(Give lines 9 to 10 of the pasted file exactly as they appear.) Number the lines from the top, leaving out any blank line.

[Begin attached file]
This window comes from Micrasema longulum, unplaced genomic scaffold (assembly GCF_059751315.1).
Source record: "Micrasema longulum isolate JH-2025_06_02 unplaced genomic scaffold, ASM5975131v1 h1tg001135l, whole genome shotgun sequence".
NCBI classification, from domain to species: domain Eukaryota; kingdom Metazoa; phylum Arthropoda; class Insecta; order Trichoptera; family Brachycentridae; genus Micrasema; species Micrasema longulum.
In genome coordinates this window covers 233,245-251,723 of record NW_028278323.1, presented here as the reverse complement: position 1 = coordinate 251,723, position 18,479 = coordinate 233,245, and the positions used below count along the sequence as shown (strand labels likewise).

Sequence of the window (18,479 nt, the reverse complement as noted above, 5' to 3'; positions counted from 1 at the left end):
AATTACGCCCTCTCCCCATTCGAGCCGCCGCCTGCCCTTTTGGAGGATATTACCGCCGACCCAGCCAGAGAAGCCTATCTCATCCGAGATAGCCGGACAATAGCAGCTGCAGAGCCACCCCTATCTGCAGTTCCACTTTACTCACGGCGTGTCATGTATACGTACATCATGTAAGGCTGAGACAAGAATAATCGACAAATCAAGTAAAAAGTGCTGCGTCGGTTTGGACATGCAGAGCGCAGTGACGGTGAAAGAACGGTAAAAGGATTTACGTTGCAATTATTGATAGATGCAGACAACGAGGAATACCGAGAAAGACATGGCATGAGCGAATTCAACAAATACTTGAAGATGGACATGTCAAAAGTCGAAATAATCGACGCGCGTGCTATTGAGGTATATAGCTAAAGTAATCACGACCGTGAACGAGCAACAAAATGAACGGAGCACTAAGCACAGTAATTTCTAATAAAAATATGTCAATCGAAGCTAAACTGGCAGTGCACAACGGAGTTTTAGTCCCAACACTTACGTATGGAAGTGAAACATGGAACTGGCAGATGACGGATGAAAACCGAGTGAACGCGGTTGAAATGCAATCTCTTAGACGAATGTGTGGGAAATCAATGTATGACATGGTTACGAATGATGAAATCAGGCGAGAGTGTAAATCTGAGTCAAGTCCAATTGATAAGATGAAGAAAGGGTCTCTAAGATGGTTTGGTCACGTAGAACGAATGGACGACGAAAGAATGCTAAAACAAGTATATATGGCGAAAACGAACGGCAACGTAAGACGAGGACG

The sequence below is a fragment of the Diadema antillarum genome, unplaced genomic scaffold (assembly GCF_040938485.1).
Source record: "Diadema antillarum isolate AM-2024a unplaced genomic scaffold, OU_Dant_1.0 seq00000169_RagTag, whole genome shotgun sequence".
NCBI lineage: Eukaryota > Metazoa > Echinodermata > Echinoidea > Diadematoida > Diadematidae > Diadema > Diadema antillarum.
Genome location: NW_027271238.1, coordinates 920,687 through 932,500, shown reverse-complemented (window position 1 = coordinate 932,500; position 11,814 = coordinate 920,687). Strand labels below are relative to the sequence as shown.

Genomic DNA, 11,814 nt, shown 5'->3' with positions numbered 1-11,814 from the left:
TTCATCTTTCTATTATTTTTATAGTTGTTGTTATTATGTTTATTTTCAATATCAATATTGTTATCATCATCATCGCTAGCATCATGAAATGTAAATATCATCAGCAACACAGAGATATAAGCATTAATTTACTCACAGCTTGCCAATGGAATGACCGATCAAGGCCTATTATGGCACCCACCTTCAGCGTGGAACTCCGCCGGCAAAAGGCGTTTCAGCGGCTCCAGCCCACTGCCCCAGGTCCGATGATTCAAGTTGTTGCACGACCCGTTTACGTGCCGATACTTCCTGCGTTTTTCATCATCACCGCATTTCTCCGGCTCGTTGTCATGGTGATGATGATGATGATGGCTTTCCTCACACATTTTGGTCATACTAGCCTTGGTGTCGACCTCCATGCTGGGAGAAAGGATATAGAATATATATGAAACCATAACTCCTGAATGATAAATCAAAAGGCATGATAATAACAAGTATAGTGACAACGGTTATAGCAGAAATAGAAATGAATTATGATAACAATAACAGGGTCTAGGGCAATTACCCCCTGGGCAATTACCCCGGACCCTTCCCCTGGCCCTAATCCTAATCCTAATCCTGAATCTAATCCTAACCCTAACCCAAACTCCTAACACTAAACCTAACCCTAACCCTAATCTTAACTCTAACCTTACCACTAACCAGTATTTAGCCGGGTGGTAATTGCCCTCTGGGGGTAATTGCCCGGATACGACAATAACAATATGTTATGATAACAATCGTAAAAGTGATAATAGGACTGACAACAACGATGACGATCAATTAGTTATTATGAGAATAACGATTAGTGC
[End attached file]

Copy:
NCBI lineage: Eukaryota > Metazoa > Echinodermata > Echinoidea > Diadematoida > Diadematidae > Diadema > Diadema antillarum.
Genome location: NW_027271238.1, coordinates 920,687 through 932,500, shown reverse-complemented (window position 1 = coordinate 932,500; position 11,814 = coordinate 920,687). Strand labels below are relative to the sequence as shown.